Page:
Comment


                        #12
                        Decided to try this myself on an unknown unit (believed to be good - but who the hell knows)

                        Loaded up a manual trans case onto the work bench and placed the drive shaft into the Monster vice (I bought last weekend..weeee)


                        Next I tried spinning it by hand and it took some force to spin the shaft - does not spin easy..

                        Pulled out the trusted Harbor Freight clicker and basically I was getting around the 18 foot pounds with an even steady slow pull - If pulled faster it clicked. I could if I tried to just move it very slow I could at 10 foot pounds..

                        Ok - so I pulled out the spring inch pound and measured the torque of the initial pull to get it to move - and I was reading around 50 inch pounds (around 4 ft pounds) -

                        If I tried to follow what Nando suggested to pull has fast as I could (limited to only 45degrees of pulling action) - starting from a dead stop - to see how fast I could spin it - I Maxed my gauge at 600 inch pounds (or roughly 50 ft pounds of torque) although it was really hard to tell exactly what the number was as I didn't have enough rotation to get a steady number.

                        Disclaimer - the spring gauge is old and hasn't been calibrated -yada, yada - so I take these measurements as an approximation..

                        However - I can see that "steady pull" would be the issue - that is why I tried to measure what the initial resistance (force) it took to begin rotation..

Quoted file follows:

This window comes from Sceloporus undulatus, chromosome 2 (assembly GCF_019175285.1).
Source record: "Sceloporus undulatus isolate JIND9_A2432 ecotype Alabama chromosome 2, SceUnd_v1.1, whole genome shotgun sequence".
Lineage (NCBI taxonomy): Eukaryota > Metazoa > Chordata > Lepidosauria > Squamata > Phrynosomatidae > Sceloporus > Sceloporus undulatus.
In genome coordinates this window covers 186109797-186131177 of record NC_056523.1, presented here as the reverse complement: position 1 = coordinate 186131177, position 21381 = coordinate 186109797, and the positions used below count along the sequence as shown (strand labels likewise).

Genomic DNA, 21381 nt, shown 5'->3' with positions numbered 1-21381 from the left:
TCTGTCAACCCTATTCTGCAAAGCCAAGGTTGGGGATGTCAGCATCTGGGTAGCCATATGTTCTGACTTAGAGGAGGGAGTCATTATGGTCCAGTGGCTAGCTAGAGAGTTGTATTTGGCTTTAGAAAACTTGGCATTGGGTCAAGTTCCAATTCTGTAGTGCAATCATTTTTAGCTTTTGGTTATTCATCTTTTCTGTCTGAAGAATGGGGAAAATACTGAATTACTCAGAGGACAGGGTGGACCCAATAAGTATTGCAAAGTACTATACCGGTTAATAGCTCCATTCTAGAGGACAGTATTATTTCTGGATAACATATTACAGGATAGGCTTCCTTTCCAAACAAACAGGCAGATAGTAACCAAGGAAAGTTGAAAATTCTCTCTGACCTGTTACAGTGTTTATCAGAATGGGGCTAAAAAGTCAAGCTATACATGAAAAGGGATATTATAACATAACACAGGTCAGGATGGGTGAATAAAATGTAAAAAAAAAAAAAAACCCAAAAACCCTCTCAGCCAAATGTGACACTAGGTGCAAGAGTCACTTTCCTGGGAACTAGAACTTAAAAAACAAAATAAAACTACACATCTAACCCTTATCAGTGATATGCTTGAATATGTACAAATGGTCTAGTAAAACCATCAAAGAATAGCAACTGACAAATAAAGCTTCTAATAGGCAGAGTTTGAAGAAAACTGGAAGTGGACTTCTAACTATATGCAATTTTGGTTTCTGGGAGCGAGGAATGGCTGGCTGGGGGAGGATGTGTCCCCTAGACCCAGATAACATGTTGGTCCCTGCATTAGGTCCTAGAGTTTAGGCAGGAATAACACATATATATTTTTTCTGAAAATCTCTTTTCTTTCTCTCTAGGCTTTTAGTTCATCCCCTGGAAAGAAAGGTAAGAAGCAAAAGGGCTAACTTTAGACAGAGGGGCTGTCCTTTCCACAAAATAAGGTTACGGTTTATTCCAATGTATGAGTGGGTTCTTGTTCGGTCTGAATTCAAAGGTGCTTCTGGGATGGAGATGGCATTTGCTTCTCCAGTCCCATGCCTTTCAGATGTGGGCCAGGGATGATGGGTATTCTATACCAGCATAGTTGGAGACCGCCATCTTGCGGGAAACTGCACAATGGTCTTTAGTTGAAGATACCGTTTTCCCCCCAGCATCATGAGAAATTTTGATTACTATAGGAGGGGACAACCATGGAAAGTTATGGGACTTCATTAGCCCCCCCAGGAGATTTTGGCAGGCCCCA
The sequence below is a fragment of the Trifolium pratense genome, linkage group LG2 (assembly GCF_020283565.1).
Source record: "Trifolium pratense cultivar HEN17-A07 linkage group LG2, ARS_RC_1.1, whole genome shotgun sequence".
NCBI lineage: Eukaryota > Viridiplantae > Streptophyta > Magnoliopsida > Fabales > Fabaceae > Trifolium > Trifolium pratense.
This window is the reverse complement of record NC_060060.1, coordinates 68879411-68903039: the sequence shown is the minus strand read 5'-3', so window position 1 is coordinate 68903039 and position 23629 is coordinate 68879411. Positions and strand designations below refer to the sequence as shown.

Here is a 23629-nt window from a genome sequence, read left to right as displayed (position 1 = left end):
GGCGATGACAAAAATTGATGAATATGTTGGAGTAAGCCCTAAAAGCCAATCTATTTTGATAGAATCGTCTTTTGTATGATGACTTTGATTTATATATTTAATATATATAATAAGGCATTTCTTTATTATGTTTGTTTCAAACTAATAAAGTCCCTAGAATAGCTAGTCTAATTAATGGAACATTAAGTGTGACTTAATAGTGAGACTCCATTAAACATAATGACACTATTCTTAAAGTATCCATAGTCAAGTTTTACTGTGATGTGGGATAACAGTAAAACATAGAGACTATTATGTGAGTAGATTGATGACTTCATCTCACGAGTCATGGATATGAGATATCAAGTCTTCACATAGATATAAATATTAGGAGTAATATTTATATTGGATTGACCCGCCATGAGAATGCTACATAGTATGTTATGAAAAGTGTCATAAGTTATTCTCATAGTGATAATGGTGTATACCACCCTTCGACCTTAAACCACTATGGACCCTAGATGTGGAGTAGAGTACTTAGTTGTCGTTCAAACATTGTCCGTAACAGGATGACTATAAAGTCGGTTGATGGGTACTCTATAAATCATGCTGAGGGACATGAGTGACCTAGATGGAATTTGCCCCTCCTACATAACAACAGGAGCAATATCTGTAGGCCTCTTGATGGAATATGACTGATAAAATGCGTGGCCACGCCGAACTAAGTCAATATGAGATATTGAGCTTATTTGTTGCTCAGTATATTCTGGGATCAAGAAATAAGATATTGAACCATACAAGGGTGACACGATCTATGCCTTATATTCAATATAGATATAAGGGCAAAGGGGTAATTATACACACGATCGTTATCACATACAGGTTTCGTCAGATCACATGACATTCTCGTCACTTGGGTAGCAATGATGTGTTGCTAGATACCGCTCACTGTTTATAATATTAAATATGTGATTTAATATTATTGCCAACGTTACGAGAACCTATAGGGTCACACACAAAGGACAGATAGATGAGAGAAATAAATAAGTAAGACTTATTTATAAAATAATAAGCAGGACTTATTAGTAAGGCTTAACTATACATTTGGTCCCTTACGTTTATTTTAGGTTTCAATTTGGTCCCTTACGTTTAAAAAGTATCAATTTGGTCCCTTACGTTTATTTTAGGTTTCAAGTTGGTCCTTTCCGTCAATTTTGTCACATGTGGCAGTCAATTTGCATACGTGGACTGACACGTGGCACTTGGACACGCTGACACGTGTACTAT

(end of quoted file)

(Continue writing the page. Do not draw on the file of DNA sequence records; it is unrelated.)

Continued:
The TC acts as though it meets the requirements - meaning the force it takes to rotate faster grows - versus spinning one with no resistance..

                        So I wonder if this is good or not..?
                        Attached Files

                        Comment


                          #13
                          i would flip that setup around so you can get a clear 360 deg of rotation at rear output flange with the Tcase on a separate table strapped down and front output locked in vice with rear output hanging over edge of an appropriate height table . i think you need to get a smooth consistent 2.5 turns a second (2.5 X 60 sec = 150 RPM,should be close to do-able) to get a good reading on the beam torque wrench to have a better reading than just 45 deg rotation, as stiction will affect initial reading from a stop and i think a couple rotations would be needed for VC fluid to start locking up.
                          Angus
                          88 E30M3 X2
                          89 325IX
                          92 R100GS/PD
                          :)

                          Comment


                            #14
                            honestly, i think it would be all but impossible to spin the tail stock @ 150rpm with a hand wrench. the length of the torque wrench handle is about 20". this x 3.14" x 2.5 = 157"/second or about 13 feet!

                            i do think it might be possible to spin it momentarily pretty close to that speed. the problem is that it would be impossible to quantify the rpm.
                            sigpic
                            Gigitty Gigitty!!!!

                            88 cabrio becoming alpina b6 3.5s transplanted s62
                            92 Mtech 2 cabrio alpinweiss 770 code
                            88 325ix coupe manual lachsilber/cardinal
                            88 325ix coupe manual diamondschwartz/natur
                            87 e30 m3 for parts lachsilber/cardinal(serial number 7)
                            12 135i M sport cabrio grey/black

                            Comment


                              #15
                              http://www.omega.com/pptst/TQ513.html

                              http://www.omega.com/pptst/DFG35.html

                              Come on guys, everyones got one of these things attached to their $10,000 lathe nowadays, catch up.

                              But seriously, I was tryin to come up with a way to measure the torque as well, does anyone have a way to spin it at 150 rpms? If you could, you could just put a torque wrench on the stationary side and measure the torque on it while the other side spun.